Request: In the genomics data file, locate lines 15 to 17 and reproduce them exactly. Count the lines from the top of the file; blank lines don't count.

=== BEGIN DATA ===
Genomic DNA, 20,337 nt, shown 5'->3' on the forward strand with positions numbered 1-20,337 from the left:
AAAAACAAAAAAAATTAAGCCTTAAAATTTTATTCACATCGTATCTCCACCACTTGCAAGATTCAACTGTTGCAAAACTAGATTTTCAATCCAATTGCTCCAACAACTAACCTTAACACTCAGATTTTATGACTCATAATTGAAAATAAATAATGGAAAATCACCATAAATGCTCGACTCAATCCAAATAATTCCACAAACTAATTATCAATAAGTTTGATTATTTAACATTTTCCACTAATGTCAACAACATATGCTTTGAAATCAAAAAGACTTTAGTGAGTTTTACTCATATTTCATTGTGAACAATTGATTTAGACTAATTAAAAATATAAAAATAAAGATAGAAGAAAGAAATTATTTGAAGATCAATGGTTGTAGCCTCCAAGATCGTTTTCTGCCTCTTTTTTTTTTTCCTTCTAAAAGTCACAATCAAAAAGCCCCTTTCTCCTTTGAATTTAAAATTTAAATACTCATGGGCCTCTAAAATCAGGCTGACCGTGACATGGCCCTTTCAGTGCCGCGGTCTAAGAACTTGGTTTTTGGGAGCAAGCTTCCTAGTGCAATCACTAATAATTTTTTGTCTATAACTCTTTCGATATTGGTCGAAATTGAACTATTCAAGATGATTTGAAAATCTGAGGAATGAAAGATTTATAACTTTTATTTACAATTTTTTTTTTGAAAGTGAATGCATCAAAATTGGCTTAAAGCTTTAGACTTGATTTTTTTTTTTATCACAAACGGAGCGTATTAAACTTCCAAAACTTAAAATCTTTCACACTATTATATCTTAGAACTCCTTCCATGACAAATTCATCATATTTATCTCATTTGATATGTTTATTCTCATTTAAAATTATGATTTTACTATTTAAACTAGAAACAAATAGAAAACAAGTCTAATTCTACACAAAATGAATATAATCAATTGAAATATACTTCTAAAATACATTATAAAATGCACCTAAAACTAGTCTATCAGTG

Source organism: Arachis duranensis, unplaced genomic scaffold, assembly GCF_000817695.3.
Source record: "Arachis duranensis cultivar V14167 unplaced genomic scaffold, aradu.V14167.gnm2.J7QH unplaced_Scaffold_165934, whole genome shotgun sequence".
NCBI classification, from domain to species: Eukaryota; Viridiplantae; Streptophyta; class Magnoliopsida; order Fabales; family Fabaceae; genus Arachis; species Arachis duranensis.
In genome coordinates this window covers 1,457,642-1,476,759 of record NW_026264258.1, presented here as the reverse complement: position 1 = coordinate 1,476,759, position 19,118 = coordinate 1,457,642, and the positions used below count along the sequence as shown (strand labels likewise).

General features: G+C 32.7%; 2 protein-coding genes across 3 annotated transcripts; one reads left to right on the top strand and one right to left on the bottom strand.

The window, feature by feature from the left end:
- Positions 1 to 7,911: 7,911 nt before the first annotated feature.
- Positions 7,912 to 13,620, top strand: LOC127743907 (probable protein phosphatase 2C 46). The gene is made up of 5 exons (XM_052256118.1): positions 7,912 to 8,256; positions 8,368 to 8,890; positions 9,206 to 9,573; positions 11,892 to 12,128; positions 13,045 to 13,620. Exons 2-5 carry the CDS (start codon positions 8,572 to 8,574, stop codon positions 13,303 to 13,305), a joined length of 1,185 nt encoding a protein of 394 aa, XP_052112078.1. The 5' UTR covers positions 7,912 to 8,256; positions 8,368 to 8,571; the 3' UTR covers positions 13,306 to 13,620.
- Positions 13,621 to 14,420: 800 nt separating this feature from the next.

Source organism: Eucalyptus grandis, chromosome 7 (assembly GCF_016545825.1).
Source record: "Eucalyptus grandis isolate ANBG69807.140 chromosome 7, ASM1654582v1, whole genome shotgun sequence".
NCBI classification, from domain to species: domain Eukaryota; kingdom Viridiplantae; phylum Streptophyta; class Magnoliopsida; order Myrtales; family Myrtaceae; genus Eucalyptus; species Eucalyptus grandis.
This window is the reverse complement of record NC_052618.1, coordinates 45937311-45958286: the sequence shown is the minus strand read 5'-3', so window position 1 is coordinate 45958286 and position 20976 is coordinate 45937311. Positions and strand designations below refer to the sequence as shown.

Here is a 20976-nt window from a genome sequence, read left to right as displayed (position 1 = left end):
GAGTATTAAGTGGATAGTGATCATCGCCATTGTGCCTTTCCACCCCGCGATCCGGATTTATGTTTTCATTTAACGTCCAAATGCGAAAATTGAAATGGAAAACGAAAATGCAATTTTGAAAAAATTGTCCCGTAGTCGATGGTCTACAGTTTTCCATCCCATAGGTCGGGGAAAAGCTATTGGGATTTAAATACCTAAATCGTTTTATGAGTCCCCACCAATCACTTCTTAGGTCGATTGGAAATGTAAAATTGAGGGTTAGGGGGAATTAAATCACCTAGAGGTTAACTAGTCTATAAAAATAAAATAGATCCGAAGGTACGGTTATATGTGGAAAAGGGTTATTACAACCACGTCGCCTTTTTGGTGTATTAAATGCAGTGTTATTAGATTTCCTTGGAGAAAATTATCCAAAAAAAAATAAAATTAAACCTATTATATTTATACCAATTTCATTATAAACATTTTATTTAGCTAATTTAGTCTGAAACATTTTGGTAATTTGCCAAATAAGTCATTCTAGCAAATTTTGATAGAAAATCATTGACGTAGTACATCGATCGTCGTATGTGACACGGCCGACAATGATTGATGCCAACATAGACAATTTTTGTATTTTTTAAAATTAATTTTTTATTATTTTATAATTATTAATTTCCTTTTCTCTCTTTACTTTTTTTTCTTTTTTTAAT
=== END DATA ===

This window is the reverse complement of record NC_052618.1, coordinates 45937311-45958286: the sequence shown is the minus strand read 5'-3', so window position 1 is coordinate 45958286 and position 20976 is coordinate 45937311. Positions and strand designations below refer to the sequence as shown.

Here is a 20976-nt window from a genome sequence, read left to right as displayed (position 1 = left end):
GAGTATTAAGTGGATAGTGATCATCGCCATTGTGCCTTTCCACCCCGCGATCCGGATTTATGTTTTCATTTAACGTCCAAATGCGAAAATTGAAATGGAAAACGAAAATGCAATTTTGAAAAAATTGTCCCGTAGTCGATGGTCTACAGTTTTCCATCCCATAGGTCGGGGAAAAGCTATTGGGATTTAAATACCTAAATCGTTTTATGAGTCCCCACCAATCACTTCTTAGGTCGATTGGAAATGTAAAATTGAGGGTTAGGGGGAATTAAATCACCTAGAGGTTAACTAGTCTATAAAAATAAAATAGATCCGAAGGTACGGTTATATGTGGAAAAGGGTTATTACAACCACGTCGCCTTTTTGGTGTATTAAATGCAGTGTTATTAGATTTCCTTGGAGAAAATTATCCAAAAAAAAATAAAATTAAACCTATTATATTTATACCAATTTCATTATAAACATTTTATTTAGCTAATTTAGTCTGAAACATTTTGGTAATTTGCCAAATAAGTCATTCTAGCAAATTTTGATAGAAAATCATTGACGTAGTACATCGATCGTCGTATGTGACACGGCCGACAATGATTGATGCCAACATAGACAATTTTTGTATTTTTTAAAATTAATTTTTTATTATTTTATAATTATTAATTTCCTTTTCTCTCTTTACTTTTTTTTCTTTTTTTAAT